Firstly I have trouble understanding what the smallest equivalence relation is. I assume, it's the finest?

To make a simple example, assume X=Y is the set of real numbers and f(x)=|x| and g(x)=x. What would be the coequalizer? 77.3.137.128 (talk) 13:08, 30 August 2014 (UTC)

Yes, smallest means finest. The term smallest is justified by thinking of an equivalence relation as a set of pairs. Then the smallest one with property X is the intersection of all equivalence relations with property X.
Another way to view it is to start with f(x) \sim g(x) for all x, then make it reflexive and symmetric and close under transitivity.
Using your example, for every nonnegative x, x = f(-x) \sim g(-x) = -x, so we start with x \sim -x for all x. Of course, we also add symmetry and reflexivity. Normally we'd need to close under transitivity, but this is already transitive. So now we take the quotient of the reals by this, which gets us a set which can be naturally identified with the nonnegative reals.--80.109.106.3 (talk) 14:38, 30 August 2014 (UTC)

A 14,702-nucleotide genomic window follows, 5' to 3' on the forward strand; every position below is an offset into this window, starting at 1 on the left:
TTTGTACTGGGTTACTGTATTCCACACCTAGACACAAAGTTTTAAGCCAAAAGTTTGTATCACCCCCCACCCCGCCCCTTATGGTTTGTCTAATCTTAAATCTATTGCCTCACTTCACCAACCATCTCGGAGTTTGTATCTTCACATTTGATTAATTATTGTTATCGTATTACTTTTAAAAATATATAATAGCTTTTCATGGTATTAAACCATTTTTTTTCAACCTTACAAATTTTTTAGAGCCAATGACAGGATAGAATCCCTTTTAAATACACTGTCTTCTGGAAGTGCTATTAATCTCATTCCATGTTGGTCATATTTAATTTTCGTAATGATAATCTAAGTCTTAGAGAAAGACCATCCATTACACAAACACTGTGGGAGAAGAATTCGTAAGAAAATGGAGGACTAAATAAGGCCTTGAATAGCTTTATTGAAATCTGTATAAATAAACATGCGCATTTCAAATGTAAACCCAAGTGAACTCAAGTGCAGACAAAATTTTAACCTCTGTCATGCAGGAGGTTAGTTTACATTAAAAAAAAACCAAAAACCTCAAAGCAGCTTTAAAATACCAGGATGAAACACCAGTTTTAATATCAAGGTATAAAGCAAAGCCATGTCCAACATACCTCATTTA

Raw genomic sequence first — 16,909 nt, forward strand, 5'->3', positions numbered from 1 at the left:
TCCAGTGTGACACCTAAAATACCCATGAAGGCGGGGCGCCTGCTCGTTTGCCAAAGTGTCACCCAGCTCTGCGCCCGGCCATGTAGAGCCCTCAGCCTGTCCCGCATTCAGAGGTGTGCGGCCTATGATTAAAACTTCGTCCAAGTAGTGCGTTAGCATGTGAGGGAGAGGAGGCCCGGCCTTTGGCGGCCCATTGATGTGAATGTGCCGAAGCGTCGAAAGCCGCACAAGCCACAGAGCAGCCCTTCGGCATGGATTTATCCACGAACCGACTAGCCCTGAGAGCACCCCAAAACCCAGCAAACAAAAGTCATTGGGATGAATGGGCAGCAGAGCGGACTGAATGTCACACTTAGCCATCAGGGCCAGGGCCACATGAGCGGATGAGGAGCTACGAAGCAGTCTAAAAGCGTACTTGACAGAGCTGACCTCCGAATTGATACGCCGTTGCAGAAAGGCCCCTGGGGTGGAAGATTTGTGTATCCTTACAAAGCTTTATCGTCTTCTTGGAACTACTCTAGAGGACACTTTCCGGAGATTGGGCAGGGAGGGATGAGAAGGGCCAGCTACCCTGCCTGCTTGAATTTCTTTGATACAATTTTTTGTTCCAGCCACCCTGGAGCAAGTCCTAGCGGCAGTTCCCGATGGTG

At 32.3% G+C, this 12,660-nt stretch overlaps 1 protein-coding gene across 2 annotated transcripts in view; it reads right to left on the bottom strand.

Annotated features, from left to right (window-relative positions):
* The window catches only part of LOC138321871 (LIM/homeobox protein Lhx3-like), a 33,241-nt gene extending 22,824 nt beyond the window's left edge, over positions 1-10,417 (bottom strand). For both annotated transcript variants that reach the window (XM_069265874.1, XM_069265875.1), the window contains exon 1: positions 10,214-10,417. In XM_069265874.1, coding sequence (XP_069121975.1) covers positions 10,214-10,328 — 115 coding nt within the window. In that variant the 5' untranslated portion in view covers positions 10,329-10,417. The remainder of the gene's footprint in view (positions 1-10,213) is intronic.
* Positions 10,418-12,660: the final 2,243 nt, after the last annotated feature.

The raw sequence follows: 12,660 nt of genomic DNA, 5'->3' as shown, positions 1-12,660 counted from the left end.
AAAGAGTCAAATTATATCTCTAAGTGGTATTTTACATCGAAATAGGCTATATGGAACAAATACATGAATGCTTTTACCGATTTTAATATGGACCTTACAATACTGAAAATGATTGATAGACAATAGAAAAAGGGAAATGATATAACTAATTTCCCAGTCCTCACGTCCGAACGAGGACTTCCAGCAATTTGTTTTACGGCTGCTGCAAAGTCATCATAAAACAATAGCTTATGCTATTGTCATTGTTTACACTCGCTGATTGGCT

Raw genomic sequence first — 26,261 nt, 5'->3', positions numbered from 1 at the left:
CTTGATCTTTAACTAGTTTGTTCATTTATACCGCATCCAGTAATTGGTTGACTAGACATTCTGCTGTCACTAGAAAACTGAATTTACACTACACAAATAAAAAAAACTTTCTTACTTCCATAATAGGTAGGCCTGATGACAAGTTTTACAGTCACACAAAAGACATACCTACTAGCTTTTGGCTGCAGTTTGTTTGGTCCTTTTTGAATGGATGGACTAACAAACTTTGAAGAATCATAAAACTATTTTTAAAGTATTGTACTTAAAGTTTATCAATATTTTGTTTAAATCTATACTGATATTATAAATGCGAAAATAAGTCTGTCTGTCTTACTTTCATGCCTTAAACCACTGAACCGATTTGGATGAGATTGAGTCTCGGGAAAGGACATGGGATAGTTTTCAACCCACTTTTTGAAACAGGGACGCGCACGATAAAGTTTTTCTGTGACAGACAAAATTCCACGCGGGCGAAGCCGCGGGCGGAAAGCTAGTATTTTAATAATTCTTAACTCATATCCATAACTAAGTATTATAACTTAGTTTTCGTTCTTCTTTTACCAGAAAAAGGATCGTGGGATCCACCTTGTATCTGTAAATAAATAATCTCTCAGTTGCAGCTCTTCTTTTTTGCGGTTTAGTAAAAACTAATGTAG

Excuse me, it really looks like I have some extraordinarily mental block on that subject. Please tell me what the morphism of this coequalizer would be. 77.3.137.128 (talk) 14:57, 30 August 2014 (UTC)
I'm not sure what morphism you're asking for. The equivalence relation from your example is given by x \sim y if x = y or x = -y. We get the coequalizer by taking the quotient of the reals by this, so the coequalizer is the set \{ \{x,-x\} \ : \ x \in \mathbb{R}_{\ge 0}\}. The natural identification I mentioned earlier is given by \{x,-x\} \mapsto x.--80.109.106.3 (talk) 17:04, 30 August 2014 (UTC)
Thank you so far. I guess my problem is some misunderstanding deep inside my head, probably mixing limits and colimits. At least I now have an example that is not tainted by this fault inside my brain. Thanks. 77.3.137.128 (talk) 20:18, 30 August 2014 (UTC)